The writer is the President of Queen’s College, University of Cambridge, and an advisor to Allianz and Gramercy.
According to old saws, the difference between lawyers and many other professions is that the former can be argued with 100 percent confidence, even if the basis for their views is uncertain or low.
The Federal Reserve Board of Governors these days seems to be acting more like a lawyer than an economist.Once again, it’s set aside Accumulation of evidence Strong economic recovery, resolution of financial stability concerns, and repetition The rise in inflation will be temporary.
In contrast, many economists are not sure or completely worried that inflation will continue. Signs of market bubbles are doubling at “all rallies.” More companies have warned of rising input costs, some suggesting that this will be passed on to prices.
The Federal Reserve stance and all these contrasts are why policy risk is one of the key challenges that investors will navigate this year as they move up the ranks. The debate over keeping an open mind about the rising nature of inflation does not dismiss the structural disinflationary effect of technology.
We also do not deny that the first surge in inflation data is largely related to the underlying effects and the temporary estimates between additional spending and production. Instead, take advantage of structural changes that affect both supply and demand in the economy.
The shortage of aggregate demand that has plagued the US economy for a long time is emerging.The Biden administration is keen to maintain it “growing” Fiscal policy gist and the private sector have been able to consume more from the private savings accumulated during the pandemic, and are now more advanced.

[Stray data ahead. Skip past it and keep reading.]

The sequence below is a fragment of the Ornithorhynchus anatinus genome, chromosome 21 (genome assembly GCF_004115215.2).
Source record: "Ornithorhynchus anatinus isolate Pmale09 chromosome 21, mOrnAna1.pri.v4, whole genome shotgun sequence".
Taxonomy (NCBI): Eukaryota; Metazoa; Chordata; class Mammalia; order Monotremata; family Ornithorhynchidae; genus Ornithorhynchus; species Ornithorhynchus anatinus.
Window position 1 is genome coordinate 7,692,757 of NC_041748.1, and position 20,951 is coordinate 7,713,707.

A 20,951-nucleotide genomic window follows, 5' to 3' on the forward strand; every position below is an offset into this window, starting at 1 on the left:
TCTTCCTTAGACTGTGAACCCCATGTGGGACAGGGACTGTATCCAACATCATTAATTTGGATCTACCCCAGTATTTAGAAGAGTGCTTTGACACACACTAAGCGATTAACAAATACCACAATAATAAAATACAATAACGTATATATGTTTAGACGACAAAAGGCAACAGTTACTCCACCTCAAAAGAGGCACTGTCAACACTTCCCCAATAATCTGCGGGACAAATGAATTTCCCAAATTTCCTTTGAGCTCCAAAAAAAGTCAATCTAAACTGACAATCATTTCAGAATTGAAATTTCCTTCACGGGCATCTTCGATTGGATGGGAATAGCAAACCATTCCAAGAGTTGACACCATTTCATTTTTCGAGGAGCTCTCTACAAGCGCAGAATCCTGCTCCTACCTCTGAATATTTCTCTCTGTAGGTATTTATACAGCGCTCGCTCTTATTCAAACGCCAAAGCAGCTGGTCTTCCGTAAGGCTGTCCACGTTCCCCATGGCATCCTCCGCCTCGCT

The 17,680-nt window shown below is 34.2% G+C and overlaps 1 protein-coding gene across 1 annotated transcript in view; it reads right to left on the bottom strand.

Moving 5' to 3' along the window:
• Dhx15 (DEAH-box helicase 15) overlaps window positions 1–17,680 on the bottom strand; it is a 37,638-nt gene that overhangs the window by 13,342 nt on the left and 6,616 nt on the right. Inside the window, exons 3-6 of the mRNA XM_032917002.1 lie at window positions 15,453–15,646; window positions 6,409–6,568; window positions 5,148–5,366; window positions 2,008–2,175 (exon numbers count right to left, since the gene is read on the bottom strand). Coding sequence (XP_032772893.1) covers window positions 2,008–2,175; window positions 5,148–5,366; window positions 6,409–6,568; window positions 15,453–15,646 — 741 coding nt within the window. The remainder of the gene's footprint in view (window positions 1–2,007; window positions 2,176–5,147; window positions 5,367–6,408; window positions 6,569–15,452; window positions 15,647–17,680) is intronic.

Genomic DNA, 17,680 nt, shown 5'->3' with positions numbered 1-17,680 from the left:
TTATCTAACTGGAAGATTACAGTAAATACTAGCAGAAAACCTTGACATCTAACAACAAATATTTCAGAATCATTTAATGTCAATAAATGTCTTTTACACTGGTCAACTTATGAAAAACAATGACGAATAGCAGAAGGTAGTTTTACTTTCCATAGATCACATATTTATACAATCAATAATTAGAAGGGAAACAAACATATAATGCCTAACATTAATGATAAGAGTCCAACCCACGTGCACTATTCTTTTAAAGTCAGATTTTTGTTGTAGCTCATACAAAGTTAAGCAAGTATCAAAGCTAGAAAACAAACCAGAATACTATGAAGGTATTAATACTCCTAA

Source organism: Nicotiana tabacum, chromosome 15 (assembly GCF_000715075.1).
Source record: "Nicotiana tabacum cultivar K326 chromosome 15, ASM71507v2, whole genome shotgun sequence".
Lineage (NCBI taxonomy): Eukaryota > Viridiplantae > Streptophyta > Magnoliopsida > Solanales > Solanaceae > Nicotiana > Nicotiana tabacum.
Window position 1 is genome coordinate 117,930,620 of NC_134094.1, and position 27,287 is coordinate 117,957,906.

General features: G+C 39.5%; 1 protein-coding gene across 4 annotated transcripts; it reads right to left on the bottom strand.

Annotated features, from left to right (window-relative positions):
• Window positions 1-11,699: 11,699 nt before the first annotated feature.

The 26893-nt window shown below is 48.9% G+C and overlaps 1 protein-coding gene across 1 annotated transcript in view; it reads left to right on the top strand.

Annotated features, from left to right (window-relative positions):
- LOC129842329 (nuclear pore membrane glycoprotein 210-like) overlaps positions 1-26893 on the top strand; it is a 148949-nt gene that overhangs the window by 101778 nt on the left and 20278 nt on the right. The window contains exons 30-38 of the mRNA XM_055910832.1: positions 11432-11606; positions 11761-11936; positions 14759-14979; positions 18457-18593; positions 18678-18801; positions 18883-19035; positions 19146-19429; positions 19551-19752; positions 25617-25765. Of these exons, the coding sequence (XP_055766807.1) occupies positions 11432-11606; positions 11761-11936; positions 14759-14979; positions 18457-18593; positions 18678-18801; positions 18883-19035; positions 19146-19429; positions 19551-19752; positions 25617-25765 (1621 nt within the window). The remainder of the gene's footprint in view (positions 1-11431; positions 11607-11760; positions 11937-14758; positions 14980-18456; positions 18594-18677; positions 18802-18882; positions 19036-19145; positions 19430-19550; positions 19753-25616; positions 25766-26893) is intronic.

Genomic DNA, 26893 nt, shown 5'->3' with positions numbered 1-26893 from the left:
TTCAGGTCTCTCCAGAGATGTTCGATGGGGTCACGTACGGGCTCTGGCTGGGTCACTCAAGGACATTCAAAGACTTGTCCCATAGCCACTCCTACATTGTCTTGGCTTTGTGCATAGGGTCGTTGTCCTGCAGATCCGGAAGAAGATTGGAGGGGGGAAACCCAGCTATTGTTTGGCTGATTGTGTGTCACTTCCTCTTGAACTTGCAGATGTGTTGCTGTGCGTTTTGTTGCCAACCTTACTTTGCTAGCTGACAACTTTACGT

All this is complemented by a shift from economic policy away from spoiling the corporate sector to a more comprehensive approach that favors those who tend to spend most of their income on goods and services.
The resulting surge in demand has come at a time when supply reactions have become less dynamic due to years of underinvestment.Already — and it’s too early — companies are dealing Supply chain bottleneck, Rising commodity prices, industrial concentration, widespread inventory shortages, and in some cases labor problems.
Shortage of chips We have already closed some production facilities. Meanwhile, economists have revised their 2021 growth forecast again, expecting double-digit growth in the second quarter and more than 7% of the year.
In a sense, the Fed has no operational option other than sticking to a temporary explanation given the new financial framework recently adopted. This framework has been incorporated into a delayed “results-based” approach, replacing the more preemptive trends associated with traditional “prediction-based” approaches.
As such, the world’s most powerful central banks have publicly promised that the deviation in actual inflation will have to wait months before responding. To emphasize this point, Fed Chair Jay Powell said the Fed is not even thinking about unstimulated monetary policy, given the view that the economy is “not approaching substantial further progress.” It was. And once you start thinking, it will take enough time to implement the tightening measures.
This framework was designed a few years ago when no one expected the enormous structural changes of today. Today, it holds the Fed hostage and increases the risk of policy mistakes.
Rather than brake carefully like the Bank of Canada RecentlyThe Fed continues to spur the loosest financial position, as recorded in the Goldman Sachs Weekly Index. Market bubbling and excessive risk taking are accompanied by rising inflation, both real and expected. Ultimately, the Fed could be forced to smash monetary policy brakes, at risk of compromising a long-term comprehensive recovery.
In such an economic scenario (in my opinion, it even has odds, if not somewhat high), investors are at risk of losing money in holding both stocks and bonds. They can also be upset if the market begins to tighten in response to the federal government, which is clearly lagging behind the curve.
For quite some time, the Fed has been worried about the balance of risk of deflation. The risk balance has been reversed.
It’s not just when the Federal Reserve Board begins to think about less financial stimulus. It is time to gradually reduce market intervention for the long-term well-being of the economy and the structural health of financial markets.
Fed framework holds central bank hostage
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